# What Percentage of Lost Bitcoin Might be Recoverable

## What Percentage of Lost Bitcoin Might be Recoverable

Digital forensics firm Chainalysis made waves in 2017 when it claimed that nearly 4 million (somewhere between 2.78 – 3.79 million) bitcoin were lost forever.  In 2018 Unchained Capital, a Bitcoin financial services company attempted to calculate the number of lost Bitcoin using a different methodology.  They came up with a similar number of lost Bitcoin.

Given that there’s no definite way to determine whether the private key for Bitcoin held at a particular address is lost, or whether its owner is simply holding that Bitcoin for future use, these analyses turn on the assumption that a certain percentage of Bitcoin that hasn’t been moved in years is controlled by private keys that have been lost.

This study provides an estimate for a related, but different question: Let’s take as a given that around 20% of all Bitcoin is lost — what percentage of that Bitcoin might be recoverable, if its owners were motivated to find it, and if they followed best practices in their search?

We estimate that about 2.45% of lost Bitcoin is recoverable.  Using Chainalysis’ estimate, this gives us a range of between 68,110 and 92,855 Bitcoin that are recoverable. At current prices (a Bitcoin is worth approximately \$41,500 as of April 20, 2022) this suggests that between USD \$3 – 3.9 billion in Bitcoin is recoverable.

## Doesn’t Simple Math Guarantee that Once a Bitcoin Private Key is Lost it’s Gone Forever?

A Bitcoin private key is simply a number between 1 and 2256.  As Bitcoin.com put it: “even the world’s fastest supercomputer… would effectively take forever to break just one wallet”.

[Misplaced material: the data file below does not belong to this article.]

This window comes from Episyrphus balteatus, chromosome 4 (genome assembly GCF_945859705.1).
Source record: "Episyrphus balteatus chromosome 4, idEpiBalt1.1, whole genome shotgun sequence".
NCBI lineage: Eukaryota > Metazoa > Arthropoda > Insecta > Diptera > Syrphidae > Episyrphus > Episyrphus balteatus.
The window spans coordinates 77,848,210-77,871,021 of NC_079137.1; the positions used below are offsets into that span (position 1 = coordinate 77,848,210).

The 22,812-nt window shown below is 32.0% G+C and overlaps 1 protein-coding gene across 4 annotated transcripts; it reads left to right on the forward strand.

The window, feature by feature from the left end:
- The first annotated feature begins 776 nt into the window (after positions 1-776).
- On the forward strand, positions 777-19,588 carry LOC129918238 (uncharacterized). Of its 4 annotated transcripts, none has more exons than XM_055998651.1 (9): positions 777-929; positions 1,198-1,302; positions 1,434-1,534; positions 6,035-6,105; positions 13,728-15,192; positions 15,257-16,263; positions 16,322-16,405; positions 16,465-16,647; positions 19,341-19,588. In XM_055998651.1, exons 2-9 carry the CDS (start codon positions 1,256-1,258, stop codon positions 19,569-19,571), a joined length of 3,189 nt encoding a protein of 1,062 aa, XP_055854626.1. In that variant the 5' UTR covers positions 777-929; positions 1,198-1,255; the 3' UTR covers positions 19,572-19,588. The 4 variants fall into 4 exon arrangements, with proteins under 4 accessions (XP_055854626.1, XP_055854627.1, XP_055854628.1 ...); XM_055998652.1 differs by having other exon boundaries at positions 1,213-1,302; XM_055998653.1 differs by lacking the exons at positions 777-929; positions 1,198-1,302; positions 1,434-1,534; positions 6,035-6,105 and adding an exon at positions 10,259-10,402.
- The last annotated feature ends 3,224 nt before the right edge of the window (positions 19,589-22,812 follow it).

So, if the private key is lost, isn’t it impossible for all practical purposes to recover it?

The answer depends on whether the record of the private key has been destroyed — or whether it has simply been misplaced or encrypted.

For example, in 2013 Butterfly Labs, a now-defunct company making Bitcoin mining devices sent on to Wired magazine in hopes that the company would write a review.  Wired editors configured the device and eventually used it to mine just over 13 Bitcoin (you can see them on the blockchain here).  Wired then intentionally destroyed the private key, thinking that if they owned Bitcoin, it might introduce a bias into their reporting.

Assuming that no one copied the private key before it was destroyed (which seems reasonable, given that the funds have not been moved in more than 7 years), it is impossible (given today’s technology) to recover those funds.  They are permanently and irretrievably lost.

Consider, however, the case of a block of 50 Bitcoin that was mined on February 9, 2009, within the first month of the Bitcoin network.  Those Bitcoin sat unmoving until May 20, 2020, when they were moved to a different wallet.  Those Bitcoin would almost certainly have been considered “lost” in Chainalysis’ analysis.  No one has claimed responsibility for the move (which was worth around \$450,000 at the time) so we don’t know exactly what happened.  But, it’s certainly possible that an early miner found an old hard drive and retrieved a wallet previously believed to be lost.

Consider, also, the much smaller case of Stephen Kaufman, who lost the password to a wallet containing 1.8 Bitcoin. He used a non-custodial wallet company called Blockchain.com, which makes it possible to download a wallet backup (essentially an encrypted version of his private key).  After providing CryptoAssetRecovery.com with a series of password guesses, we were able to find the password that decrypted his wallet backup and allowed him to regain access to his funds.

Satoshi Nakamoto, the anonymous creator of Bitcoin, is believed to have mined around 1.1 million Bitcoin in the first 7 months of the Bitcoin network’s creation. There are several explanations as to why Satoshi has not spent his / her / its Bitcoin, including the possibility that Satoshi is dead, doesn’t want to be identified, or that the private keys are lost.